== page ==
Melting Ice Excitement

January 28, 2015

It was a gorgeous morning and I went to the lake for maybe a final skate of the winter. I really do love to skate. You may notice on these adventure clips that I’m not moving very fast. That’s my instincts keeping me safe. Even so, you’ll see, I can get a little Central Nervous System exercise.
Remember when you were a kid and explored breaking ice in your boots?

I used to walk through the biggest deepest puddles I could find. Got my boots stuck once and fell over into sitting down on my bum in a seemingly vast low spot of water, covering soggy park grass. Funny thing is I still remember what I was wearing, whose house I went to for help on the way home. Childhood and exploration and curiosity go hand in hand. I’m working on holding onto that part of me.

I’m not recommending anyone go out on ice, but I am recommending that you consider what its like to explore and engage your world on the edge of your comfort zone. Keep yourself safe, but find a way to explore and see what happens within your instinctive self. It’s a powerful place, an integrative place, and a place of healing. Curiosity, playfulness, little excitements are a part of being and feeling alive.

I couldn’t really figure out what category this kind of a “movie letter” goes in. I’m thinking that it’s part of PTSD and Stress recovery. When I suffered from severe PTSD it seemed like anything that jacked up my stress was nearly unbearable. At the same time, I could tell that my life would feel hollow if I couldn’t participate in play and exploration that involved fairly minor Central Nervous System escalations like having a faster beating heart. In fact, even doing cardio workouts that upped my heart rate was borderline too much. So, if you are dealing with PTSD, keep in mind that you may need to exercise your Central Nervous System a wee bit as part of helping to restore a sense of control.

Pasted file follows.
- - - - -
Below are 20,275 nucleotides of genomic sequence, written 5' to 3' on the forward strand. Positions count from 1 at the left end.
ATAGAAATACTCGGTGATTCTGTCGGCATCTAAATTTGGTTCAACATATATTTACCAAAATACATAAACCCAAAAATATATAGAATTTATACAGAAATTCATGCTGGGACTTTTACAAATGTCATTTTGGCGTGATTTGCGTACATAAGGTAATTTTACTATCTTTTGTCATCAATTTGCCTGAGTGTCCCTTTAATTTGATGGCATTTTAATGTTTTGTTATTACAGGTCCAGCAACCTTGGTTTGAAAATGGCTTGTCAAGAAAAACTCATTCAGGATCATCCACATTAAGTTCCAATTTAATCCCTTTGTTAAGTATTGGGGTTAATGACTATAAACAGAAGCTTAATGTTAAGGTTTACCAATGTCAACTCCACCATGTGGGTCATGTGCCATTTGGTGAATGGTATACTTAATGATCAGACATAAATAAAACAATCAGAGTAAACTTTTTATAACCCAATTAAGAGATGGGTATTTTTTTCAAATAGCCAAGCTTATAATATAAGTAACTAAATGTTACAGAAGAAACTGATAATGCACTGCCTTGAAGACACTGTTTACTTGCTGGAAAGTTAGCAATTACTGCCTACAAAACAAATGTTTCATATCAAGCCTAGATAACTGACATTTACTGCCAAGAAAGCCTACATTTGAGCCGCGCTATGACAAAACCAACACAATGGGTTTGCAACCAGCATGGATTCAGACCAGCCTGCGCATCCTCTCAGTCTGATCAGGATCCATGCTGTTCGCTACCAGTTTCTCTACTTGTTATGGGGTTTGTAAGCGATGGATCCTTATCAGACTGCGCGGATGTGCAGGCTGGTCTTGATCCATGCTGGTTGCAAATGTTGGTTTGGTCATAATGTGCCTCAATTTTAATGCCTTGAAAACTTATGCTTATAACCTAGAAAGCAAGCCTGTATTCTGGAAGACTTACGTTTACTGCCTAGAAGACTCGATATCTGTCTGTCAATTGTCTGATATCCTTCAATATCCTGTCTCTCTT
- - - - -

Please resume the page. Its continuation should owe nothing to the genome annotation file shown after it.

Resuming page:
I also thought that this post fits into the Traumatic Brain Injury (TBI) conversation, because re-establishing an ability to explore and decide if it’s OK to explore is sensible in many recreational pursuits. Plus, exploring in the natural world may involve balance, muscular co-ordination and timing, independent thinking and judgement calls. That edge between safety and confidence, and “tuck tail” can present in the simplest of situations.

Everyone finds their own way to exercising. I would rather be doing something outside if possible, and then I find myself keeping it interesting.

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